There is an apartment on Portland Avenue in Minneapolis that used to house mostly Cambodian families during the 1990s. It was so well known, Cambodians just called it “the Portland Apartment.”
But most Cambodians have left the building and the city.
Andy Horng, 23, is Cambodian and used to live in “the Portland Apartment” with his family, and he remembers it well. His family came to America in 1980.
“[In the 1990s], the whole apartment was all Cambodian families,” Horng said.
Now, Horng doesn’t know the families who live in the apartment, most of whom are Somali.
“The last person that I know moved out in 2003,” Horng said.
Currently, Horng lives in a Minneapolis duplex with 10 family members. They moved into the 70-year-old, seven-roomed duplex in 2003, after living in the “Portland Apartment” for 16 years.
His family moved out of the apartment because “everybody was moving out,” Horng said. “Cambodian families go by reputation. If you stayed in the apartment, you looked broke.”
Most of the Cambodian families who left moved to the suburbs, reflecting a growing trend among Minnesota’s Asian population.
Census data shows that between 2000 and 2009, suburbs surrounding the Twin Cities have seen a major increase in their Asian populations. Shakopee is one of these suburbs, where the percentage of Asian residents jumped from 2 percent to 10 percent in the 9-year period.
Vichet Chhuon, 33, a professor of Curriculum and Instruction at the University of Minnesota (pictured, right), who is Cambodian, said, “[Cambodians] want the American dream … that includes home ownership.”
Most Cambodian families immigrated to the United States in the 1970s and ‘80s, during and after a civil war that ravaged their homeland and killed half the population, Chhuon said.
The immigrants lost everything they had in Cambodia, so they came to America to start over again.
Now, suburbs present new attractions to Cambodians in search of a good home and community for their families. In a suburb like Shakopee, a 4-bedroom home has a median sales price of about $187,000. Shakopee and other suburbs also offer good schools and jobs.
Cambodian families are not the only ones involved with the migration from the city to the suburbs. Asian businesses are moving too.
Lynn Teso (pictured, left) owns the Florida Oriental Market in Burnsville, a market specializing in Asian foods. Teso has followed her customers all the way from Rhode Island.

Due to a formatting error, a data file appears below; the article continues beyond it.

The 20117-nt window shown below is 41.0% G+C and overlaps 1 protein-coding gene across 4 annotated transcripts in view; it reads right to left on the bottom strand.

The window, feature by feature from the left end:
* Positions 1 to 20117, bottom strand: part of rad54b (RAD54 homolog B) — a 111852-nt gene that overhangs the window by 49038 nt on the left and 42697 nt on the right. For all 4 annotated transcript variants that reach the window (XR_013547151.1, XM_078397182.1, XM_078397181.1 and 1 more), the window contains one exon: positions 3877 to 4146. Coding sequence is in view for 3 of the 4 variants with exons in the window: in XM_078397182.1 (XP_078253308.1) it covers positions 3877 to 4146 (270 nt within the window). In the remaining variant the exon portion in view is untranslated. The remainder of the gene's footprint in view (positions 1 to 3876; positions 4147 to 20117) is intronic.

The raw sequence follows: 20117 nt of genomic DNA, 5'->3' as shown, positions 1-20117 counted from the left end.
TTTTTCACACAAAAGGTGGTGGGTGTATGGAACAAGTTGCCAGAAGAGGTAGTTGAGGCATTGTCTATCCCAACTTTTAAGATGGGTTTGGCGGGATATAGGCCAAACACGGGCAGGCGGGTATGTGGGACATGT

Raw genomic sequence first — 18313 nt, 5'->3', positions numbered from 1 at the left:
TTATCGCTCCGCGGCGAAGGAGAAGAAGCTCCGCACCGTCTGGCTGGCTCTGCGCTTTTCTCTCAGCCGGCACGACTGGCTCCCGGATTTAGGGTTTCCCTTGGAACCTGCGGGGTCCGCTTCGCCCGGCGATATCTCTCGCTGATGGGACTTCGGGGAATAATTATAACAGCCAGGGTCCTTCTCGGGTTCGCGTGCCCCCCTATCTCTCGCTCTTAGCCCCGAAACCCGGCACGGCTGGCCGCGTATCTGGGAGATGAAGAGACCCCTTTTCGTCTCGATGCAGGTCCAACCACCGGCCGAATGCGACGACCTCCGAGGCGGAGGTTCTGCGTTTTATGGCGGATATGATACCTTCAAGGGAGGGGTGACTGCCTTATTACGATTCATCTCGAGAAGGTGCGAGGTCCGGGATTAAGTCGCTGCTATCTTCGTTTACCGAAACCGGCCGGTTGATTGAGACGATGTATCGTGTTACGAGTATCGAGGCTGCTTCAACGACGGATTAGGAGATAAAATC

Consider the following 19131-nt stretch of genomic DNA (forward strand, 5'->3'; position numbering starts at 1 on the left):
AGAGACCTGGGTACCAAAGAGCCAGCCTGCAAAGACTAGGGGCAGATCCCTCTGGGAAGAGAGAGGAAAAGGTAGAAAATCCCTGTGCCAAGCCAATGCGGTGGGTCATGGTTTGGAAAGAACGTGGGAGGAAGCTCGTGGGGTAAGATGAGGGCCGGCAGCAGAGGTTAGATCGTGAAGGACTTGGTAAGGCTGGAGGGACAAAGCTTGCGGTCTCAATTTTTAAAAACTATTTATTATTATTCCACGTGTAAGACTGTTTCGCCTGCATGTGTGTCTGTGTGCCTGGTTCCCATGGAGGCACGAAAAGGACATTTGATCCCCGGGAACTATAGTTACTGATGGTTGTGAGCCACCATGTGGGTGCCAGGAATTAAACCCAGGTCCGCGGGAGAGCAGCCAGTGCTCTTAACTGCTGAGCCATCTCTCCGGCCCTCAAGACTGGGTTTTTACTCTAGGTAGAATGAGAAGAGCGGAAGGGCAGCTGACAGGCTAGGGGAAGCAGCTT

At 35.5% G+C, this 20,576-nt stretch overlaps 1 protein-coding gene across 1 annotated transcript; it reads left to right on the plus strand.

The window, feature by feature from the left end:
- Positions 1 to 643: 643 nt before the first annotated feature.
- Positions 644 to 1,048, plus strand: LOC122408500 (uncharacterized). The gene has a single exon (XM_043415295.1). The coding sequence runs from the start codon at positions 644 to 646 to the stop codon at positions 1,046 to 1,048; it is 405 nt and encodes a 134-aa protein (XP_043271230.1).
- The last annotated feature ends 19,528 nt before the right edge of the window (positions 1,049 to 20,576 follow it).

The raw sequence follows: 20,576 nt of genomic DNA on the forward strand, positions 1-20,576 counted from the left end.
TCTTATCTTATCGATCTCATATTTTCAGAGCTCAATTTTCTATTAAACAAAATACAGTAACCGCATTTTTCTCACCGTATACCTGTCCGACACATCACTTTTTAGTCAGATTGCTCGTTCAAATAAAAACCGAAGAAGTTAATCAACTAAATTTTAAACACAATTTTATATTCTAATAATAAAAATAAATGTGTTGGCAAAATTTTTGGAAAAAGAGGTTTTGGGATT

She opened her store on the East Coast in 1982 after she moved from Laos in 1980. Once she heard that there were more Asians in Minnesota, she moved into Minneapolis, where her store was located for more than 10 years. Then, in 2006, the store moved again, this time to Burnsville.
“Before there were a lot [of Asians], but now they’ve all moved out of Minneapolis,” Teso said.
Horng said Cambodians move to the suburbs to seek the American dream – prosperity and wealth, as well as home ownership.
“People move to the suburbs to have a better life,” Horng said.
Horng said the Cambodians in the suburbs look wealthy and have good reputations, but they are not necessarily better off financially than they were in the city. Suburban Cambodians have a good social status in the Cambodian community.
The suburbs are also attractive to Cambodians, Horng said, because they have fewer people and crowds, and none of the smokers and drug dealers that frequently hung out around his neighborhood in Minneapolis.
One of the main reasons the Horng family did not move out to the suburbs after moving out of “the Portland Apartment” was because of financial issues, something that many low-income families fight to overcome.
Horng works two jobs, one as a staff coordinator, where he helps other people find jobs and stands on his feet for eight hours a day. His other job is delivering flowers for different florists. He earns $14 an hour for the first job, and $6.50 per delivery for the second.
Also Horng’s father doesn’t want to move out to the suburbs. His father believes it’s better to stay in Minneapolis and have more money than to live out in suburbs and look wealthy but be broke.
Horng said people he knows who live in the suburbs who have changed: they have different personalities and dress differently than Cambodians in the city. He said they have different lifestyles, and that “they act like they’re better.”
But Horng said that view doesn’t deter him from wishing for a home there.
He already has his own dream house planned out.
“My choice to live somewhere would be Minnetonka,” he said. “My dream is to get a big house with a horseshoe driveway and my cars all parked out front.”